Clemence Housman publishes "The Were-Wolf" with The Bodley Head

Brown cloth book cover stamped in black lettering with a decorative pomegranate device beneath. The black lettering, centered halfway between the top and middle of the cover, says “The Were-Wolf By Clemence Housman” in capital letters.

Clemence Housman’s The Were-Wolf was published in book form by The Bodley Head in January of 1896. This publication allowed Housman’s story to reach audiences that it hadn’t through its 1890 publication in the Christmas number of Atalanta magazine, a periodical for young girls. The Bodley Head introduced The Were-Wolf  to New Women, aesthetes, and other book lovers who bought and appreciated John Lane’s selection of books in “belles lettres.” It was Clemence’s younger brother, Laurence Housman, who initially gave her access to The Bodley Head, as he worked for the publisher as a book designer and illustrator. Clemence’s wood engravings for The Were-Wolf, which The Bodley Head published along with her story, were after Laurence’s drawings (Kooistra, “Clemence Housman’s The Were-Wolf: Querying Transgression, Seeking Trans/Formation”). The edition was well-received by critics, with one reviewer describing it as “half fairy tale, half allegory, and displaying qualities of imagination and invention that are hard to seek in any other recent book of the kind that I have come across” (“Our Monthly Parcel” 92).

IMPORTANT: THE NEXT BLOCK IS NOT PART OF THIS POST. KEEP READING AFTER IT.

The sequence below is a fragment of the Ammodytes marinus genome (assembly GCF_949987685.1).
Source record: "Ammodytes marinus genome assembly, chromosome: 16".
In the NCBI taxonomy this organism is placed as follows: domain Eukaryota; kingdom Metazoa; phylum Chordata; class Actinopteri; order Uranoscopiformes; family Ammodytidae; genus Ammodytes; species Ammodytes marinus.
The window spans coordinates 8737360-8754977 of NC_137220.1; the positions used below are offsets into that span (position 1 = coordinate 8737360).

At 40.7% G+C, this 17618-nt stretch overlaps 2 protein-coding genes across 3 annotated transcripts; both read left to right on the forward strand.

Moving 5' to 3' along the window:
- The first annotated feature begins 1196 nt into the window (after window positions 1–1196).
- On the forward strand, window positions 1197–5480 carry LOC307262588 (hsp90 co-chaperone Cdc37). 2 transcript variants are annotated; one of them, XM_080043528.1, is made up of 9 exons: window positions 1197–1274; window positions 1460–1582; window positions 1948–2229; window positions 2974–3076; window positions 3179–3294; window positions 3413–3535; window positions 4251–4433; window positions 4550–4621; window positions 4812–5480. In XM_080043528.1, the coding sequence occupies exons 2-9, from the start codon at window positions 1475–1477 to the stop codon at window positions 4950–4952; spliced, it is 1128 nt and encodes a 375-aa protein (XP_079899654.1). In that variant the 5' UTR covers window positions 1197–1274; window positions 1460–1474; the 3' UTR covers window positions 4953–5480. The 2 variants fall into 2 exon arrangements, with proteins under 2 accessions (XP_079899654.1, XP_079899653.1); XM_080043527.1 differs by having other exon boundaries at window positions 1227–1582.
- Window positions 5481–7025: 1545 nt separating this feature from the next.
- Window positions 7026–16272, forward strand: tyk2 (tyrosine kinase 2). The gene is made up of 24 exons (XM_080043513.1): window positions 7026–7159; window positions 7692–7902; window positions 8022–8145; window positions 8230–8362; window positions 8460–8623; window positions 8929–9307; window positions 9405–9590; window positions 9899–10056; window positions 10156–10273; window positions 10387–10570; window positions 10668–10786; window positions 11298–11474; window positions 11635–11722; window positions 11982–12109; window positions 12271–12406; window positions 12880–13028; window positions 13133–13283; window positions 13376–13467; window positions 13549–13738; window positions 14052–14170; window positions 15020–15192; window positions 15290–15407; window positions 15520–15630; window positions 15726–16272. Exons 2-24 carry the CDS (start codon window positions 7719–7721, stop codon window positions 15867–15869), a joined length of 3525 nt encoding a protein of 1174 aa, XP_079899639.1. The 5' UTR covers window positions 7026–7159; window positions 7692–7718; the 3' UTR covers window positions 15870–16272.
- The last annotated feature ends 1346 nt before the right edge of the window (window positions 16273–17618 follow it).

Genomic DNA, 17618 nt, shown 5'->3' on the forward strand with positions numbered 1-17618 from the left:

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Jan 1896

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